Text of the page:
: , 1973. Item #02535
The Cheese Tycoon At Home in the Cheddar Bank
Original Art From "The Butterfly Ball"
ALDRIDGE, Alan. Sir Maximus Mouse. Original Art, Plate No. 19 from The Butterfly Ball and the Grasshopper's Feast. N.p., 1973. 25 x 19 1/4 inches (64 x 49 cm) matted and glassed in frame; oval image 18 x 12 1/2 inches (46 x 31.5 cm).
An original airbrushed acrylic painting illustrating a character from artist Alan Aldridge's modern children's classic, The Butterfly Ball and The Grasshopper's Feast, with verses by William Plomer and nature notes by Richard Fitter, originally published in London by Jonathan Cape, 1973. It is one of twenty-eight illustrations created for the book.
Accompanied by a first edition copy of the book.
That huge new block, in EC4,
Of the Cheddar Bank they built last June
Has a secret fat, on the fourteenth floor,
For Sir Maximus Mouse, the Cheese Tycoon.
There he sits in his cozy room
With a ticker-tape, in view of St. Paul's
To watch how the market rises and falls.
His whiskers twitch at the hint of a broom,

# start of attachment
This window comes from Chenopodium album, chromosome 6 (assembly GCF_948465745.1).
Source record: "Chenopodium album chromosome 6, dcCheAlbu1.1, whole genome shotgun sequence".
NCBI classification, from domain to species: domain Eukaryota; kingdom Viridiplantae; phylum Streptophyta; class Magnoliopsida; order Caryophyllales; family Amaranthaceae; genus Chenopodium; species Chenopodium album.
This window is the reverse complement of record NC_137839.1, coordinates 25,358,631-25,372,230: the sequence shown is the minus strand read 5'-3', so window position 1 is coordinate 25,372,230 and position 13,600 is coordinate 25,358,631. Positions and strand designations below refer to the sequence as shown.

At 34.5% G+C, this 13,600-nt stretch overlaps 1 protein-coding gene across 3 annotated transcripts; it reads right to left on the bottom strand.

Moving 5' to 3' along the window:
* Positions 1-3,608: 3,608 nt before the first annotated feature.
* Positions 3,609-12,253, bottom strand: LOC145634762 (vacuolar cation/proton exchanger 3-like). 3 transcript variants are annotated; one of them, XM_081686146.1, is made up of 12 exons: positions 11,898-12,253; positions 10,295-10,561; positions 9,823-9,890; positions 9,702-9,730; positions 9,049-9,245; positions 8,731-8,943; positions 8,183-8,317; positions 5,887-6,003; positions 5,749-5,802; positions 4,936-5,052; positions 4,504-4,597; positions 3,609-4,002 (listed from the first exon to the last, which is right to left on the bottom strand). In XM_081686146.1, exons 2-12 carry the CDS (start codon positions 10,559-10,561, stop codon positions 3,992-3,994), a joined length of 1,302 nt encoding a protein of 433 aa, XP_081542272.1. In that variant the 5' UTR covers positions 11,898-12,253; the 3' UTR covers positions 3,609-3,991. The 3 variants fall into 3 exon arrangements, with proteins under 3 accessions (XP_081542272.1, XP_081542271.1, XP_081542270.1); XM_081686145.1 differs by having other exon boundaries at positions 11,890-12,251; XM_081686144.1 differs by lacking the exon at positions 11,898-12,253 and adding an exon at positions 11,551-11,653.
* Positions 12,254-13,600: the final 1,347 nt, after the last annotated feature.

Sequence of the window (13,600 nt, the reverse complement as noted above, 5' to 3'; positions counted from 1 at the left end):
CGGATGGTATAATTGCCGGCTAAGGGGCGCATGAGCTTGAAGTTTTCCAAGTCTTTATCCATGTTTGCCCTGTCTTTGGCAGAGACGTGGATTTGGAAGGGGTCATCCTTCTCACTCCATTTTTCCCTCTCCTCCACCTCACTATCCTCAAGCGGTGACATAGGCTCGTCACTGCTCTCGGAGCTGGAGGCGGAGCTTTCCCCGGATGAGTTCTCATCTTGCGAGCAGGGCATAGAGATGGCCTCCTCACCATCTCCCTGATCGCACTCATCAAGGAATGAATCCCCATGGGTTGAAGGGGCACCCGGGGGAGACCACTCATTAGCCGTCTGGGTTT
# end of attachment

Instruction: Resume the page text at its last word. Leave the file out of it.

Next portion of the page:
His whiskers droop at the hint of a slump in his
As a cat will watch a mouse, he stares
At the ups and downs of shocks and shares,
A prince among mice and millionaires.
"Knock, knock," says the grandfather clock,
"Money's not all, money's not all -
He has quite forgotten the Butterfly Ball!"
Alan Aldridge (b. 1943) is an English artist, graphic designer and illustrator. Aldridge first worked as an illustrator at The Sunday Times Magazine. After executing some freelance book covers, he became the art director for Penguin Books. In 1968 he established his own graphic-design firm, INK, which created imagery for the Beatles and their Apple Corps. He was responsible for a great many album covers during the 1960s and 1970s, influencing the graphic style of the period. His work was characterized by flowing, cartoon-like designs with soft airbrushing. He is possibly best known for the children's illustrated book, The Butterfly Ball and the Grasshopper Feast, a series of illustrations of anthropomorphic insects and other creatures, which he created in collaboration with William Plomer. It was based on William Roscoe's poem of the same name but was motivated by John Tenniel's assertion to Lewis Carroll it was impossible to draw a wasp in a wig. Aldridge also created the artwork for Elton John's Captain Fantastic and the Brown Dirt Cowboy (1975).